Well, given my affinity to brand names, I was not satisfied. I wanted better brand name shoes like Jordan’s, starter NBA Jackets, and south pole baggy jeans. Of course, this was the mid-90s so that was the style back then. I would hear my friends at school talk about their Jordan’s and others would tease you if you didn’t have brand name Jean’s or T-Shirts, so I decided that the next shopping experience I knew where I wanted to invest most of my shopping funds. 

The Second Shopping Experience

When I received my shopping money for clothes for the last 2 quarters of the year, I went straight to Foot Locker with my cousins to get some phresh “kicks”. I knew Jordan’s would break the bank so I settled for something close. However, even the pair of shoes I got doubled the amount that was normally spent on shoes. My thought process was that “hey, I’ll just save on other things like jeans and t-shirts.” Well those brand names were a little pricey too and I started to knock a few dollars off my weekly allowance as I bought more pieces of clothing. By the time I got done with shopping, what was normally 2 to 3 pairs of shoes only turned out to be 1 expensive pair of Nike shoes, and what should have have been 4 to 5 outfits turned out to be only 2 outfits for the end of the year. Here is where my pricey decisions hit me hard.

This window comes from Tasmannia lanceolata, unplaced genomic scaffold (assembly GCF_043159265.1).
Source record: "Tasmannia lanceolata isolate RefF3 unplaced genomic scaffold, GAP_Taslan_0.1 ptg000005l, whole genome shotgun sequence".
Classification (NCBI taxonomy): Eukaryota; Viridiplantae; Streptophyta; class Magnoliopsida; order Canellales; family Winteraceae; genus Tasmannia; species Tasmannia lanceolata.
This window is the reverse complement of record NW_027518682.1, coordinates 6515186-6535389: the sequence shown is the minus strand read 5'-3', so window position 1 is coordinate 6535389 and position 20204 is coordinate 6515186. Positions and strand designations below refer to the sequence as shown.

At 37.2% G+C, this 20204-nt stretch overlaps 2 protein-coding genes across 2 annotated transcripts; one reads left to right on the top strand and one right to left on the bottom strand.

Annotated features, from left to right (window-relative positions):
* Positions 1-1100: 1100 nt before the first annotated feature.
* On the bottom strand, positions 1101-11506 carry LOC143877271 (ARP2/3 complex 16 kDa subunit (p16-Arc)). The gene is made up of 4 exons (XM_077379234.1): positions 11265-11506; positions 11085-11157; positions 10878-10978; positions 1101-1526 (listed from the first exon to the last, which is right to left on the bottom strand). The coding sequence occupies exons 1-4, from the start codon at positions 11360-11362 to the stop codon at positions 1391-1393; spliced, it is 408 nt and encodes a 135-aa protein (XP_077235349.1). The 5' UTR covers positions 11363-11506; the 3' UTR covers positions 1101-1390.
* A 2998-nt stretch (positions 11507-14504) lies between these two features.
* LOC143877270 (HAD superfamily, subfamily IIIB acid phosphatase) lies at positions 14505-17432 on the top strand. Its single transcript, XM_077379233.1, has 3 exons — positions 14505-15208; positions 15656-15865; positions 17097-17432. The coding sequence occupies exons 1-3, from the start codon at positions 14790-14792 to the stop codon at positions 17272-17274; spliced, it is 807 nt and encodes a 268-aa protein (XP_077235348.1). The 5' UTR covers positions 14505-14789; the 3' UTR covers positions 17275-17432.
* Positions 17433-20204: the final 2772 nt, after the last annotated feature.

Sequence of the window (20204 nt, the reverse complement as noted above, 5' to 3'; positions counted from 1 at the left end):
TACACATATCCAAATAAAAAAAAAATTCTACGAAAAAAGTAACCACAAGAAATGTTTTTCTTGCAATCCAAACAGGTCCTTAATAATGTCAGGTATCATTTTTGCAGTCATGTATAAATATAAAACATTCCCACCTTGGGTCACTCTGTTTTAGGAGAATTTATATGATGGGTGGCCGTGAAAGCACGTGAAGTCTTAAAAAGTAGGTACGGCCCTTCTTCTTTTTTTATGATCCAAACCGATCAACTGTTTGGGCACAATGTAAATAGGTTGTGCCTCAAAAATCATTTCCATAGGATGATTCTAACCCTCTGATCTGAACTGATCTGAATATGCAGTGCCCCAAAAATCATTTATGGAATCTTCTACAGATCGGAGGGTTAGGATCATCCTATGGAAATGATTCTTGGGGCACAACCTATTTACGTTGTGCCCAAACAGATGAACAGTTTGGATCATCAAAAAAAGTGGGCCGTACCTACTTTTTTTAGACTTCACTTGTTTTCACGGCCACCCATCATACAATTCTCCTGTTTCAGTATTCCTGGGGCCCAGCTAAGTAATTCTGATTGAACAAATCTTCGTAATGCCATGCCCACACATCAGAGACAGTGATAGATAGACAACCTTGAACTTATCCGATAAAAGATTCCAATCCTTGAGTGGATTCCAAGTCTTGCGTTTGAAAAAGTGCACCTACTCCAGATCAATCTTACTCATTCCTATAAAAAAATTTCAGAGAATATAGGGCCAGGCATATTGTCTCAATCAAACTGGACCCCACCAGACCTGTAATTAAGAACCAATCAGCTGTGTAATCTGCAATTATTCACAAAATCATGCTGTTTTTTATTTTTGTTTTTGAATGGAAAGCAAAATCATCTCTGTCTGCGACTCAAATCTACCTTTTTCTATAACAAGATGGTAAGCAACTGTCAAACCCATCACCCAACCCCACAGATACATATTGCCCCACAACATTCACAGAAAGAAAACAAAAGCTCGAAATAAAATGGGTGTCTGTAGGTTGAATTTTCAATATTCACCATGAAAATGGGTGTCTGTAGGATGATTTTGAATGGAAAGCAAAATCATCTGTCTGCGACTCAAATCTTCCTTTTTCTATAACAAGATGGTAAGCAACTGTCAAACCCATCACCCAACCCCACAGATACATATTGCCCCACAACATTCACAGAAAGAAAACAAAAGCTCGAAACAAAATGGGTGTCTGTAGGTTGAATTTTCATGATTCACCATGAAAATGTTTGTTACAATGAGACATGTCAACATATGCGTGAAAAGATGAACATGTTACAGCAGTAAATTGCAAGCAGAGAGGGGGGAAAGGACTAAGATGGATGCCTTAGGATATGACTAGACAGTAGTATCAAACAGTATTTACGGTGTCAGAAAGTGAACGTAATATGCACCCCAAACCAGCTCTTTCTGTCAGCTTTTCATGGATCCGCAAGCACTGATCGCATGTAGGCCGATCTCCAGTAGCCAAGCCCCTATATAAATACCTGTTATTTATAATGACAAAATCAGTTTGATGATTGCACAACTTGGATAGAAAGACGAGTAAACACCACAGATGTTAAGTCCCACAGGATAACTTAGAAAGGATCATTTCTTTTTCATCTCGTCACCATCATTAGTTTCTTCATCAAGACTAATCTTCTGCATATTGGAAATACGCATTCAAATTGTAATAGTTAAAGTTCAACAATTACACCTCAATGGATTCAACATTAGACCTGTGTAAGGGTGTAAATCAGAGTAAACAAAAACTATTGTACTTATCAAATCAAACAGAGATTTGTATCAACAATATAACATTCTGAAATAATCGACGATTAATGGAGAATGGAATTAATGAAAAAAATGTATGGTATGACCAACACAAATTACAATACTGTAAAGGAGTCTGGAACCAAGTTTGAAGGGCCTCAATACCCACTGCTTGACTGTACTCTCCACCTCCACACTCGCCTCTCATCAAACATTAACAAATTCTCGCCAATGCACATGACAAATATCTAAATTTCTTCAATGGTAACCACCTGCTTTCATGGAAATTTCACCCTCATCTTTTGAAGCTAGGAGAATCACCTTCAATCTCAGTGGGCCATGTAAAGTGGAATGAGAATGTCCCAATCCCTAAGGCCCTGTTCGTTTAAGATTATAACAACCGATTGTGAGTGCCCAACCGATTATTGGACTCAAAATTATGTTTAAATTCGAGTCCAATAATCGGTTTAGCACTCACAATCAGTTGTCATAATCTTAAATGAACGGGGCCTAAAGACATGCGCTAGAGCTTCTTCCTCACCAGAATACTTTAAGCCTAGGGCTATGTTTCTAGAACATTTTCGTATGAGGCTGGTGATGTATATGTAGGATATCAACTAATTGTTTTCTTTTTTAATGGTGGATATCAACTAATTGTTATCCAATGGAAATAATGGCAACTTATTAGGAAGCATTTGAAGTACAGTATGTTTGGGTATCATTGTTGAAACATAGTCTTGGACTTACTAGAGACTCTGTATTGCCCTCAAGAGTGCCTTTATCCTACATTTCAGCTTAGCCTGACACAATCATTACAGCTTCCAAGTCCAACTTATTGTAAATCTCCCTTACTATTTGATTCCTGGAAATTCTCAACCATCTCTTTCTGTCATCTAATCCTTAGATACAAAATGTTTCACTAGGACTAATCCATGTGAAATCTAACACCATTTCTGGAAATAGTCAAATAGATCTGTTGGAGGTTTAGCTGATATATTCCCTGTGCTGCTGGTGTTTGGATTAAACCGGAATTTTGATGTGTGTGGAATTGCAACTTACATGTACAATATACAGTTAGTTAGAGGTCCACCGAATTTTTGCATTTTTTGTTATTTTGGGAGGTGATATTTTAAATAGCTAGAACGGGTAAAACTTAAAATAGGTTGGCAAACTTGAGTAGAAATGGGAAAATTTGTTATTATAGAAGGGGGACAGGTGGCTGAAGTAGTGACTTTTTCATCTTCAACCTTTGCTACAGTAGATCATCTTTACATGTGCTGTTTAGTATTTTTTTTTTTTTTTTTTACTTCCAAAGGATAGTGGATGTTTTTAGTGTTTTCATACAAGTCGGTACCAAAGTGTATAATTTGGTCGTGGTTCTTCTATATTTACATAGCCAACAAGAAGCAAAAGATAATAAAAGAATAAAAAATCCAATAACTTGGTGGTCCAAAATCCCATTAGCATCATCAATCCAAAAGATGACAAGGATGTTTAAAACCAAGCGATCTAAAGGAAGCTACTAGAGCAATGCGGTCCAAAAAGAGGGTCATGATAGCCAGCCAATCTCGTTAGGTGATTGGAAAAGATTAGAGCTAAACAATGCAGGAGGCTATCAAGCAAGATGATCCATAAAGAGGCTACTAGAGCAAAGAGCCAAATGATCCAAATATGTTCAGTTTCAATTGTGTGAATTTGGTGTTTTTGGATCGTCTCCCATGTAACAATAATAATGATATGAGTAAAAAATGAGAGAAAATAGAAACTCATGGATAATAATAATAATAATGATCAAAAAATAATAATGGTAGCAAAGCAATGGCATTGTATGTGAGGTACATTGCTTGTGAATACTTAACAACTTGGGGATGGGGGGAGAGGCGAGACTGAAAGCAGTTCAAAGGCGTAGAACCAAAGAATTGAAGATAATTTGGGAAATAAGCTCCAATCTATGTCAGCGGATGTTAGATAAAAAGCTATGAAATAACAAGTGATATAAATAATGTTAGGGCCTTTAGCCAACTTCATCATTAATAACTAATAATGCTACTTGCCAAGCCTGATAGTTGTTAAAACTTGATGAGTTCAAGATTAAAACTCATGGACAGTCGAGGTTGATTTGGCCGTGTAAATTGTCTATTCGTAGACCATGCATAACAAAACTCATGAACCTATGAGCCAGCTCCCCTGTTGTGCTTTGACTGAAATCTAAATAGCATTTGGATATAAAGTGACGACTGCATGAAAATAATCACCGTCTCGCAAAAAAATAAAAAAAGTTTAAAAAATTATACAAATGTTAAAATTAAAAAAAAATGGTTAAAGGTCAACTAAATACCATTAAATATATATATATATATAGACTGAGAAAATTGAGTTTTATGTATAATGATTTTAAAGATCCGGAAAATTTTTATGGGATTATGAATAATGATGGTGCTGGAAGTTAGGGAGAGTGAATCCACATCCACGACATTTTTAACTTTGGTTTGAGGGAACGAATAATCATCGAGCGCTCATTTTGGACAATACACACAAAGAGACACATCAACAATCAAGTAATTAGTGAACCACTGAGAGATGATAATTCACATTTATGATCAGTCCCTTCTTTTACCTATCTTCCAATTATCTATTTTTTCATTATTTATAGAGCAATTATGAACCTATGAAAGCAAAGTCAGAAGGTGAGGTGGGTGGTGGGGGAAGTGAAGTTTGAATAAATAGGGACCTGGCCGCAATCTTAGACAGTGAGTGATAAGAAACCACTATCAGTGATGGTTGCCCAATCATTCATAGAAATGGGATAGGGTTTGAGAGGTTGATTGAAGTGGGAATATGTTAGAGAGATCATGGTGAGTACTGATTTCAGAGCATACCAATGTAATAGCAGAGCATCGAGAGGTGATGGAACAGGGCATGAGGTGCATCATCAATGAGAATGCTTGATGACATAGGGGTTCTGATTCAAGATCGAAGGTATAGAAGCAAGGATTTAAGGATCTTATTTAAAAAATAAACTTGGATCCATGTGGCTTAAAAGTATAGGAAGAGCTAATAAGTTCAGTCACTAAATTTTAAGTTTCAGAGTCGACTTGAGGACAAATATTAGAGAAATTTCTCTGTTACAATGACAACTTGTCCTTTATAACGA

In the process of shopping, my cousins kept asking me if I was sure on what I was doing as I picked up the pricey items. I assure them I knew what I was doing and they should focus on shopping for themselves. They would look at me and slightly shake their heads, but I paid them no attention as I knew how phresh I would be at school. 

My anticipation for the first day of school was at an all time high. I could not wait to impress my friends at the bus stop as I laid out my outfit on my bed that Sunday night. I thought in my head, “You bout to Kill em Rish.” 

The short term gratification

As I walked up to my bus stop, I saw my first crush Siveta the ballet dancer, and she smiled at me for the first time. I thought, “whelp this is going to be the best day ever.”  I got a few compliments about my outfit from a few kids, and the school staff that made me feel amazing, so I was beaming for more than half the day and most of the week. 

Living the Results of my pricey decision